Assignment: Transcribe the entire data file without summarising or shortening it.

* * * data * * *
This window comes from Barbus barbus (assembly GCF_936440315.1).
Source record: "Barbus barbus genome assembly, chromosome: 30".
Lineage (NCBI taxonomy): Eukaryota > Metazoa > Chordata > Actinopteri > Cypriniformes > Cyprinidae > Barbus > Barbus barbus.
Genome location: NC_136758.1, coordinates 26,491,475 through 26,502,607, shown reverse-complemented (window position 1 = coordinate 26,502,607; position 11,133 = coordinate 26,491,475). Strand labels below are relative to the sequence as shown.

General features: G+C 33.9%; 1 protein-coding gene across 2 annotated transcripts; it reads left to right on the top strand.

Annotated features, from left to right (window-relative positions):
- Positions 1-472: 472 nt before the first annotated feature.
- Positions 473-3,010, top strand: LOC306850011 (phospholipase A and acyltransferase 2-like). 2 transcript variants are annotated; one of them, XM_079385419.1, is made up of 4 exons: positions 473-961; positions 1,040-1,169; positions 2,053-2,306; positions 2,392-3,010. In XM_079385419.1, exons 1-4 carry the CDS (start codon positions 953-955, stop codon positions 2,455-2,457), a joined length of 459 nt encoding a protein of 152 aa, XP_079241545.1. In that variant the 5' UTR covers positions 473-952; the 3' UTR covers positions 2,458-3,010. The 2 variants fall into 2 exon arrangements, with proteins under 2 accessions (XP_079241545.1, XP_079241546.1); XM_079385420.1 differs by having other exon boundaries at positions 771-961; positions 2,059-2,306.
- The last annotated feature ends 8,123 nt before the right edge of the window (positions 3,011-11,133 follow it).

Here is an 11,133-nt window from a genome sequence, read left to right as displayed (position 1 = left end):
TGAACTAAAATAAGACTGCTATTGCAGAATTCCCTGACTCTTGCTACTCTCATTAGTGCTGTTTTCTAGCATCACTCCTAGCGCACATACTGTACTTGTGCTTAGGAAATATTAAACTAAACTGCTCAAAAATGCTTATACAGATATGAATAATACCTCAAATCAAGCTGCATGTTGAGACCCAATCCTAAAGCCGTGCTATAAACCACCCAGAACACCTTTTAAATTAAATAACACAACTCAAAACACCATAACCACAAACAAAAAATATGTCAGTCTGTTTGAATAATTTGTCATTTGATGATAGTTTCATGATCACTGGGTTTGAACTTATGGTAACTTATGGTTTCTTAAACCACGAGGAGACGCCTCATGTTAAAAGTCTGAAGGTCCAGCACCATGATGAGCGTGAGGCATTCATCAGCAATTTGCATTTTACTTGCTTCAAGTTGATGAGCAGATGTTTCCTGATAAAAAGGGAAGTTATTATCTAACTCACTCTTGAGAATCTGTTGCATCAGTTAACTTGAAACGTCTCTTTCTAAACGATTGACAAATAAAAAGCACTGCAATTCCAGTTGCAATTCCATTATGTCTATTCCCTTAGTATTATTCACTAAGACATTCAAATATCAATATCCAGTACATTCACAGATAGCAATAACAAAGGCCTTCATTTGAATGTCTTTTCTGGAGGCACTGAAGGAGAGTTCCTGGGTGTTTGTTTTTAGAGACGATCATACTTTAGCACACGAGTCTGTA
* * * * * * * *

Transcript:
This window comes from Barbus barbus (assembly GCF_936440315.1).
Source record: "Barbus barbus genome assembly, chromosome: 30".
Lineage (NCBI taxonomy): Eukaryota > Metazoa > Chordata > Actinopteri > Cypriniformes > Cyprinidae > Barbus > Barbus barbus.
Genome location: NC_136758.1, coordinates 26,491,475 through 26,502,607, shown reverse-complemented (window position 1 = coordinate 26,502,607; position 11,133 = coordinate 26,491,475). Strand labels below are relative to the sequence as shown.

General features: G+C 33.9%; 1 protein-coding gene across 2 annotated transcripts; it reads left to right on the top strand.

Annotated features, from left to right (window-relative positions):
- Positions 1-472: 472 nt before the first annotated feature.
- Positions 473-3,010, top strand: LOC306850011 (phospholipase A and acyltransferase 2-like). 2 transcript variants are annotated; one of them, XM_079385419.1, is made up of 4 exons: positions 473-961; positions 1,040-1,169; positions 2,053-2,306; positions 2,392-3,010. In XM_079385419.1, exons 1-4 carry the CDS (start codon positions 953-955, stop codon positions 2,455-2,457), a joined length of 459 nt encoding a protein of 152 aa, XP_079241545.1. In that variant the 5' UTR covers positions 473-952; the 3' UTR covers positions 2,458-3,010. The 2 variants fall into 2 exon arrangements, with proteins under 2 accessions (XP_079241545.1, XP_079241546.1); XM_079385420.1 differs by having other exon boundaries at positions 771-961; positions 2,059-2,306.
- The last annotated feature ends 8,123 nt before the right edge of the window (positions 3,011-11,133 follow it).

Here is an 11,133-nt window from a genome sequence, read left to right as displayed (position 1 = left end):
TGAACTAAAATAAGACTGCTATTGCAGAATTCCCTGACTCTTGCTACTCTCATTAGTGCTGTTTTCTAGCATCACTCCTAGCGCACATACTGTACTTGTGCTTAGGAAATATTAAACTAAACTGCTCAAAAATGCTTATACAGATATGAATAATACCTCAAATCAAGCTGCATGTTGAGACCCAATCCTAAAGCCGTGCTATAAACCACCCAGAACACCTTTTAAATTAAATAACACAACTCAAAACACCATAACCACAAACAAAAAATATGTCAGTCTGTTTGAATAATTTGTCATTTGATGATAGTTTCATGATCACTGGGTTTGAACTTATGGTAACTTATGGTTTCTTAAACCACGAGGAGACGCCTCATGTTAAAAGTCTGAAGGTCCAGCACCATGATGAGCGTGAGGCATTCATCAGCAATTTGCATTTTACTTGCTTCAAGTTGATGAGCAGATGTTTCCTGATAAAAAGGGAAGTTATTATCTAACTCACTCTTGAGAATCTGTTGCATCAGTTAACTTGAAACGTCTCTTTCTAAACGATTGACAAATAAAAAGCACTGCAATTCCAGTTGCAATTCCATTATGTCTATTCCCTTAGTATTATTCACTAAGACATTCAAATATCAATATCCAGTACATTCACAGATAGCAATAACAAAGGCCTTCATTTGAATGTCTTTTCTGGAGGCACTGAAGGAGAGTTCCTGGGTGTTTGTTTTTAGAGACGATCATACTTTAGCACACGAGTCTGTA